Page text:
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An ion beam is a type of charged particle beam consisting of ions. Ion beams have many uses in electronics manufacturing (principally ion implantation) and other industries. A variety of ion beam sources exists, some derived from the mercury vapor thrusters developed by NASA in the 1960s. The most common ion beams are of singly-charged ions.
Ion current density is typically measured in mA/cm^2, and ion energy in eV. The use of eV is convenient for converting between voltage and energy, especially when dealing with singly-charged ion beams, as well as converting between energy and temperature (1 eV = 11600 K).
Most commercial applications use two popular types of ion source, gridded and gridless, which differ in current and power characteristics and the ability to control ion trajectories. In both cases electrons are needed to generate an ion beam. The most common electron emitters are hot filament and hollow cathode.
In a gridded ion source, DC or RF discharge are used to generate ions, which are then accelerated and decimated using grids and apertures. Here, the DC discharge current or the RF discharge power are used to control the beam current.
where is the voltage between the grids, is the distance between the grids, and is the ion mass.
The grids are placed as closely as possible to increase the current density, typically . The ions used have a significant impact on the maximum ion beam current, since . Everything else being equal, the maximum ion beam current with krypton is only 69% the maximum ion current of an argon beam, and with xenon the ratio drops to 55%.
In a gridless ion source, ions are generated by a flow of electrons (no grids). The most common gridless ion source is the end-Hall ion source. Here, the discharge current and the gas flow are used to control the beam current.
Ion beam application, etching, or sputtering, is a technique conceptually similar to sandblasting, but using individual atoms in an ion beam to ablate a target. Reactive ion etching is an important extension that uses chemical reactivity to enhance the physical sputtering effect.
In a typical use in semiconductor manufacturing, a mask can selectively expose a layer of photoresist on a substrate made of a semiconductor material such as a silicon dioxide or gallium arsenide wafer. The wafer is developed, and for a positive photoresist, the exposed portions are removed in a chemical process. The result is a pattern left on the surface areas of the wafer that had been masked from exposure. The wafer is then placed in a vacuum chamber, and exposed to the ion beam. The impact of the ions erodes the target, abrading away the areas not covered by the photoresist.
Focused ion beam (FIB) instruments have numerous applications for characterization of thin-film devices. Using a focused, high-brightness ion beam in a scanned raster pattern, material is removed (sputtered) in precise rectilinear patterns revealing a two-dimensional, or stratigraphic profile of a solid material. The most common application is to verify the integrity of the gate oxide layer in a CMOS transistor. A single excavation site exposes a cross section for analysis using a scanning electron microscope. Dual excavations on either side of a thin lamella bridge are utilized for preparing transmission electron microscope samples.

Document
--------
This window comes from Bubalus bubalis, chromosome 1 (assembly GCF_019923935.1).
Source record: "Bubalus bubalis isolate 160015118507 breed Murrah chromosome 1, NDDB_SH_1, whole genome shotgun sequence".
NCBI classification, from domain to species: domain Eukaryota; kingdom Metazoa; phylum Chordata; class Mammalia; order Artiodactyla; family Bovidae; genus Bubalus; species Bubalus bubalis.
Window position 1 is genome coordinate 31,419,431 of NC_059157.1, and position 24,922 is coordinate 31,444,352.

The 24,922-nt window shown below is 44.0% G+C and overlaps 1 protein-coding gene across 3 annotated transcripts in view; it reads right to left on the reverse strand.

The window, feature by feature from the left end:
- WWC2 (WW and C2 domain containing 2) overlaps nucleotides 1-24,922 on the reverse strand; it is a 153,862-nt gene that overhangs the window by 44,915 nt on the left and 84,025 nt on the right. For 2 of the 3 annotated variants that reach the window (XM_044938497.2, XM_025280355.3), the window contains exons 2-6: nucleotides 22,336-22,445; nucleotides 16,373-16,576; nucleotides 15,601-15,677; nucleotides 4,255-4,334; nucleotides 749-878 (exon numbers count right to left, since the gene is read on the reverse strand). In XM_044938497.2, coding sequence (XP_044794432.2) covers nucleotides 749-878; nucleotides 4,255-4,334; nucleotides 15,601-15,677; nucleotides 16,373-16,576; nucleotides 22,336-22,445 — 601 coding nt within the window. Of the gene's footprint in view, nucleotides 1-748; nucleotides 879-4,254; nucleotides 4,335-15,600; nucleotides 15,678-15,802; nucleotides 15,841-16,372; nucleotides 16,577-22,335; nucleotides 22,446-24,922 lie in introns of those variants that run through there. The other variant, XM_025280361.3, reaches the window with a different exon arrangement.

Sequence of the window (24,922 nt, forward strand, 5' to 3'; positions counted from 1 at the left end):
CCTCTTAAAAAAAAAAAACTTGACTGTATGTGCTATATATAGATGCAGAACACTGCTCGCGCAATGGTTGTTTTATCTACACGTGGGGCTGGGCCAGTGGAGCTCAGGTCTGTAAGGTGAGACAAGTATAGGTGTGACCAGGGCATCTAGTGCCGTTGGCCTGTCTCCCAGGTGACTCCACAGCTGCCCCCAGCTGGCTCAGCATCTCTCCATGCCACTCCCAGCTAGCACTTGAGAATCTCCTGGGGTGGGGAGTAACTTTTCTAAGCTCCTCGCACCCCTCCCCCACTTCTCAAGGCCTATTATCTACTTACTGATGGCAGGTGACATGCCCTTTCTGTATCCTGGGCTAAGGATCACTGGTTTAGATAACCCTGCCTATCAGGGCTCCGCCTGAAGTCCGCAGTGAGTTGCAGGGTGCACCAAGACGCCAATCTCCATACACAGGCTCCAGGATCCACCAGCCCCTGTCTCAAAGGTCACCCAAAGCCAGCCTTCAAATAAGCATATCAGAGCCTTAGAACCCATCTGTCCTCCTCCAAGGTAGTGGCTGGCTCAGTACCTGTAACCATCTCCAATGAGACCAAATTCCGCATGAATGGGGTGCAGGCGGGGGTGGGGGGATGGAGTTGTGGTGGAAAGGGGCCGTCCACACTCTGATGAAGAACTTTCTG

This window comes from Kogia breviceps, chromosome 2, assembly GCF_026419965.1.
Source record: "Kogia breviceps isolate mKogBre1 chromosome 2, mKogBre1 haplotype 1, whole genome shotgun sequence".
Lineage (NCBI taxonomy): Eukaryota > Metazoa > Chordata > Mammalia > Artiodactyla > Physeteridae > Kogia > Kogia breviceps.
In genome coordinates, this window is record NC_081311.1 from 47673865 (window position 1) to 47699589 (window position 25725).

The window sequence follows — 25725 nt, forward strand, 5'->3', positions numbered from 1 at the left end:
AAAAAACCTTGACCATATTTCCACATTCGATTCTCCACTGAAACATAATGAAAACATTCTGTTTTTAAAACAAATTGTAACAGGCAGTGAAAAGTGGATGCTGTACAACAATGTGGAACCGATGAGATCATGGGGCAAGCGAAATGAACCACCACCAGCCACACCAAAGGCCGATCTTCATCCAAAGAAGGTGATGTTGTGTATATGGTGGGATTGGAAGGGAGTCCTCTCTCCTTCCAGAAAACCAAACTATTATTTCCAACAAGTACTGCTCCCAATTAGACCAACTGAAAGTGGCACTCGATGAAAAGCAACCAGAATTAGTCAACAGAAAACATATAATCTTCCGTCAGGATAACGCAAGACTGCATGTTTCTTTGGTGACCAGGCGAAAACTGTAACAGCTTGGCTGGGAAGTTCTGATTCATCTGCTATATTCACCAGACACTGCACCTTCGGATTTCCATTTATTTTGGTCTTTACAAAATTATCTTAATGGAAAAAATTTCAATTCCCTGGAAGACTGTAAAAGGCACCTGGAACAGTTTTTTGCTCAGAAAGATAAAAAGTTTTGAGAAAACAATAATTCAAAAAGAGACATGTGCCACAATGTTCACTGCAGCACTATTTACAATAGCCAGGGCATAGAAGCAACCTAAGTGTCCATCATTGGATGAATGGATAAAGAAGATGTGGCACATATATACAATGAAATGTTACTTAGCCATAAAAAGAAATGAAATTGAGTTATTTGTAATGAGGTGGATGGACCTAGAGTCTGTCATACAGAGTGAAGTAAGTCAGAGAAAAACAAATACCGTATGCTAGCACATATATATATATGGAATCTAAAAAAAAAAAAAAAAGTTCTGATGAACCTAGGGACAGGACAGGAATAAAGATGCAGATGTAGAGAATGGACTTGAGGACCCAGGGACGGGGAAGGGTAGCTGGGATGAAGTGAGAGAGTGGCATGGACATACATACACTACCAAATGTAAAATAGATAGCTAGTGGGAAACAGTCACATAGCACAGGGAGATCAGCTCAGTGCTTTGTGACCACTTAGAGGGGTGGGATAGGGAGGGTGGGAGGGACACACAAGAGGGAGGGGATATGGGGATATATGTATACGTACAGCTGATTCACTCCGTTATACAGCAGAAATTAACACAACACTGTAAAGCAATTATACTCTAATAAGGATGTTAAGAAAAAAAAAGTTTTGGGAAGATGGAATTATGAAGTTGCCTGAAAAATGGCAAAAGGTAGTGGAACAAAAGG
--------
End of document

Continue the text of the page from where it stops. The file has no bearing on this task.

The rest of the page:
Another common use of FIB instruments is for design verification and/or failure analysis of semiconductor devices. Design verification combines selective material removal with gas-assisted material deposition of conductive, dielectric, or insulating materials. Engineering prototype devices may be modified using the ion beam in combination with gas-assisted material deposition in order to rewire an integrated circuit's conductive pathways. The techniques are effectively used to verify the correlation between the CAD design and the actual functional prototype circuit, thereby avoiding the creation of a new mask for the purpose of testing design changes.
Ion beams are also used in particle therapy, most often in the treatment of cancer.
Ion beams produced by ion and plasma thrusters on board a spacecraft can be used to transmit a force to a nearby object (e.g. another spacecraft, an asteroid, etc.) that is irradiated by the beam. This innovative propulsion technique named Ion Beam Shepherd has been shown to be effective in the area of active space debris removal as well as asteroid deflection.
The use of ion beams as a particle-beam weapon is theoretically possible, but has not been demonstrated. Electron beam weapons have been tested by the U.S. Navy in the early 20th century, but the hose instability effect prevents these from being accurate at a distance of over approximately 30 inches. See particle-beam weapon for more information on this type of weapon.